MELBOURNE (Reuters) – Australia’s peak tourism body estimated the country’s bushfire crisis has so far cost the industry almost A$1 billion ($690 million) and called for urgent help from the government to lure back visitors.
FILE PHOTO: A wallaby eats after NSW’s National Parks and Wildlife Service staff air-dropped carrots and sweet potatoes in bushfire-stricken areas around Wollemi and Yengo National Parks, New South Wales, Australia January 11, 2020. NSW DPIE Environment, Energy and Science/Handout via REUTERS
Industry bosses were due to meet with Tourism Minister Simon Birmingham later on Thursday as storms and heavy rain brought some respite from months of fierce bushfires across Australia’s east coast.
The fires, which have killed 29 people and razed bushland across an area the size of Bulgaria, have hit several coastal towns at the height of the profitable summer season.
“People have basically stopped travel,” Simon Westaway, executive director of Australian Tourism Industry Council (ATIC), told Reuters. “And that’s absolutely understandable: human nature kicks in.”
Even though recent cooler conditions have led some tourist destinations to reopen after they were evacuated because of the fires, people remain wary of visiting.
Images of burnt-out towns, people huddled on beaches to escape huge flames, dead wildlife and thick smoke hanging over major cities have been beamed around the world.
The qualifying rounds of Australian Open in Melbourne this week, the first tennis Grand Slam of the year, have been blighted by complaints from players about the pollution.
“The imagery of the fires in the global marketplace is very bad for our country,” Westaway said. “We are worried about the contagion that may have.”
Tourism accounts for more than 3% of Australia’s A$1.95 trillion economy, with 9 million foreigners visiting the country annually and domestic tourism growing.
Accommodation booking cancellations in non-fire zones have reached upwards of 60%, while in fire-affected areas there were no tourists at all, Westaway said. Many destinations rely heavily on domestic tourism, as well as international visitors.
This week’s wet weather brought some temporary respite for fire-hit areas, but also came with the warning of potential flash floods and lightning that could ignite new fires.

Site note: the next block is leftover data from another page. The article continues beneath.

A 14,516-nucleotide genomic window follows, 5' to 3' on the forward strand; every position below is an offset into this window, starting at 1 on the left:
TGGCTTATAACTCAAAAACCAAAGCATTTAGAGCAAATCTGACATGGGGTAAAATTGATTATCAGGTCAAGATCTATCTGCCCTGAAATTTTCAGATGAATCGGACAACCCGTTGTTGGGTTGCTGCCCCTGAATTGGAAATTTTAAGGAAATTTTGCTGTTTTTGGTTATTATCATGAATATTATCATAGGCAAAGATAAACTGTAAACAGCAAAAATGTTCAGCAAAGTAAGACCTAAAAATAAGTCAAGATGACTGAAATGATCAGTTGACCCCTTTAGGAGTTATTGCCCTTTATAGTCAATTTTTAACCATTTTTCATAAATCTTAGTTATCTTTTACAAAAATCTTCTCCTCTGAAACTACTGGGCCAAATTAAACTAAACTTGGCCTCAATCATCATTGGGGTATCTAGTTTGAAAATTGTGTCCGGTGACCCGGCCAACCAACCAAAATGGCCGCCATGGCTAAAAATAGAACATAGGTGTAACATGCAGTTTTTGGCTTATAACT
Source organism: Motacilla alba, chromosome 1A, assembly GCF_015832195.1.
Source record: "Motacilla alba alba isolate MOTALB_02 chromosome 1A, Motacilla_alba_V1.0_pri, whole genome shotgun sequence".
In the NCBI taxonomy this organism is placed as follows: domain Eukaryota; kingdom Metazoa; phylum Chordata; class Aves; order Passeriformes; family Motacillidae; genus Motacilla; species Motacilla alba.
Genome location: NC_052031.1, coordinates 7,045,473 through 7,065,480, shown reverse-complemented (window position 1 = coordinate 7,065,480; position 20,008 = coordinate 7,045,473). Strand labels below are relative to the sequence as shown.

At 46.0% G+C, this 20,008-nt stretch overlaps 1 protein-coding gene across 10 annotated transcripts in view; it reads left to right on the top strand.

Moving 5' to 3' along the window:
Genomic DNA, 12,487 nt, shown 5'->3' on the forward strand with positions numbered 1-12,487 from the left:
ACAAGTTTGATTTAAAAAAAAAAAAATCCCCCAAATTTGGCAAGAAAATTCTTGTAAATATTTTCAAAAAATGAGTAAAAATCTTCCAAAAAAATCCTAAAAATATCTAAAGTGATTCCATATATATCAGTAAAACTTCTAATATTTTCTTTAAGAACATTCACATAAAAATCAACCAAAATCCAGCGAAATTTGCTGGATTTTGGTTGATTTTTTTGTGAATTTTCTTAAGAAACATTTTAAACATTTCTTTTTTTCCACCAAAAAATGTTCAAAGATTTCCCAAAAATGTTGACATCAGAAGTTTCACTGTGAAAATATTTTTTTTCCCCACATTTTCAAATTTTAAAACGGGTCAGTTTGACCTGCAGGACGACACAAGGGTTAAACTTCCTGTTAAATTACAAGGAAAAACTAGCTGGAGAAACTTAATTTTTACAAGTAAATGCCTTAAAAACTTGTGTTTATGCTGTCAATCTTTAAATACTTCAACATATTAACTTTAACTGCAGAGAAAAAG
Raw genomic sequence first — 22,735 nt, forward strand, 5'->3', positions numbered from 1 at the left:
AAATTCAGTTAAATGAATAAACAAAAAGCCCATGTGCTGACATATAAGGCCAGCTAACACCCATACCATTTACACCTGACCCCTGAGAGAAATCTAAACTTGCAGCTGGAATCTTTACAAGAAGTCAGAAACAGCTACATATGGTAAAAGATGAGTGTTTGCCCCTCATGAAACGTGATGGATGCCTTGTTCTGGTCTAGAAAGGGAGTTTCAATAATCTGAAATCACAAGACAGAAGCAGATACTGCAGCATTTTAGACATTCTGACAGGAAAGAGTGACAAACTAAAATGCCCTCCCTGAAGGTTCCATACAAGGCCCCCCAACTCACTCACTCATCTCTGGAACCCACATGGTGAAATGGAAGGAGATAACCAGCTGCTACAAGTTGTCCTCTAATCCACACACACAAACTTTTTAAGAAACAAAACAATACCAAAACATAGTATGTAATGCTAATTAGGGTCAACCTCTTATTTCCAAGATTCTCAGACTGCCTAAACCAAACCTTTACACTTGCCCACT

Prime Minister Scott Morrison earlier this week welcomed a U.S. move to downgrade a travel warning and has stressed that Australia is open for business.
Birmingham said he would seek firsthand feedback from tourism bosses at Thursday’s meeting and devise a strategy to reassure visitors that many tourism destinations are untainted by fires.
(GRAPHIC: Swirling smoke – here)
Following are some highlights of what is happening in the bushfire crisis:
** The Australian Bureau of Meteorology provided some welcome news on Thursday with a new forecast that there is a 50% chance that the bulk of the country’s east will receive average rainfall from March 1 through May 30. Still, BOM warned that warned that follow-up rains will be needed to end a three-year drought.
** There were 85 fires burning across the state of New South Wales on Thursday, with 30 of them yet to be contained, while 19 fires were alight in Victoria, according to fire authorities.
** The rain has brought relief for a number of firefighters working across New South Wales state. “Although this rain won’t extinguish all fires, it will certainly go a long way toward containment,” state fire services said.
** Emergency responders in Victoria have dealt with nearly 600 cases of falling trees, flash flooding and other damage in since late Wednesday and warned of more risks from storms starting Monday.
** Canberra, Sydney and Melbourne ranked among the top 50 most polluted major cities worldwide on Thursday, according to AirVisual’s pollution ranking for major global cities, with winds set to bring more smoke to Melbourne over the weekend.
** The smoke haze that has plagued Australia’s major cities for weeks and has been tracked by NASA circumnavigating the globe.
** Australia’s conservative government has softened its rhetoric on climate change amid the crisis, acknowledging this week that changes are real and the country needs a strategy of “adaptation” and “resilience”.
** Australia’s Wollemi Pines, giant prehistoric trees that were thought to be extinct until 1994, were specially protected by firefighters as blazes swept through their secret location in a NSW national park.
(GRAPHIC: Sizing up Australia’s bushfire – here)
Reporting by Lidia Kelly; editing by Jane Wardell